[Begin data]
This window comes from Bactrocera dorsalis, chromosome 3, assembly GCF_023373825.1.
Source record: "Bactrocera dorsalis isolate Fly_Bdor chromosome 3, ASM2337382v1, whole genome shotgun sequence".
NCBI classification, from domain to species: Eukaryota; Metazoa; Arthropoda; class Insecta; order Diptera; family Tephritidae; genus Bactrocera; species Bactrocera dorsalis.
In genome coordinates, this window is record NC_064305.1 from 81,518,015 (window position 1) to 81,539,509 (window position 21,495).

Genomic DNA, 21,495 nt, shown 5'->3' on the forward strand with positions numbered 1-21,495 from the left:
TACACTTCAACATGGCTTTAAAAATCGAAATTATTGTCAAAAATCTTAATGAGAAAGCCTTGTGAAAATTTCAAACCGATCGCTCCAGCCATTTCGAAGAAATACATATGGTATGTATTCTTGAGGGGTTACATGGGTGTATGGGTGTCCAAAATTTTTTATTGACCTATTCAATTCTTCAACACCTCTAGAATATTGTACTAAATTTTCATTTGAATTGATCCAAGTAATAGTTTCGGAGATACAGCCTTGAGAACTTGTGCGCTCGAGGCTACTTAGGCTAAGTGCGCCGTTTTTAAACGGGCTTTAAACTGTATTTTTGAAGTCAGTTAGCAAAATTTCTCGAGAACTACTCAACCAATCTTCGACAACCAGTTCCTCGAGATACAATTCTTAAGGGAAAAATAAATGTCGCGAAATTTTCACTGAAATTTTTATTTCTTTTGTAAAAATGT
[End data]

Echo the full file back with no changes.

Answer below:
This window comes from Bactrocera dorsalis, chromosome 3, assembly GCF_023373825.1.
Source record: "Bactrocera dorsalis isolate Fly_Bdor chromosome 3, ASM2337382v1, whole genome shotgun sequence".
NCBI classification, from domain to species: Eukaryota; Metazoa; Arthropoda; class Insecta; order Diptera; family Tephritidae; genus Bactrocera; species Bactrocera dorsalis.
In genome coordinates, this window is record NC_064305.1 from 81,518,015 (window position 1) to 81,539,509 (window position 21,495).

Genomic DNA, 21,495 nt, shown 5'->3' on the forward strand with positions numbered 1-21,495 from the left:
TACACTTCAACATGGCTTTAAAAATCGAAATTATTGTCAAAAATCTTAATGAGAAAGCCTTGTGAAAATTTCAAACCGATCGCTCCAGCCATTTCGAAGAAATACATATGGTATGTATTCTTGAGGGGTTACATGGGTGTATGGGTGTCCAAAATTTTTTATTGACCTATTCAATTCTTCAACACCTCTAGAATATTGTACTAAATTTTCATTTGAATTGATCCAAGTAATAGTTTCGGAGATACAGCCTTGAGAACTTGTGCGCTCGAGGCTACTTAGGCTAAGTGCGCCGTTTTTAAACGGGCTTTAAACTGTATTTTTGAAGTCAGTTAGCAAAATTTCTCGAGAACTACTCAACCAATCTTCGACAACCAGTTCCTCGAGATACAATTCTTAAGGGAAAAATAAATGTCGCGAAATTTTCACTGAAATTTTTATTTCTTTTGTAAAAATGT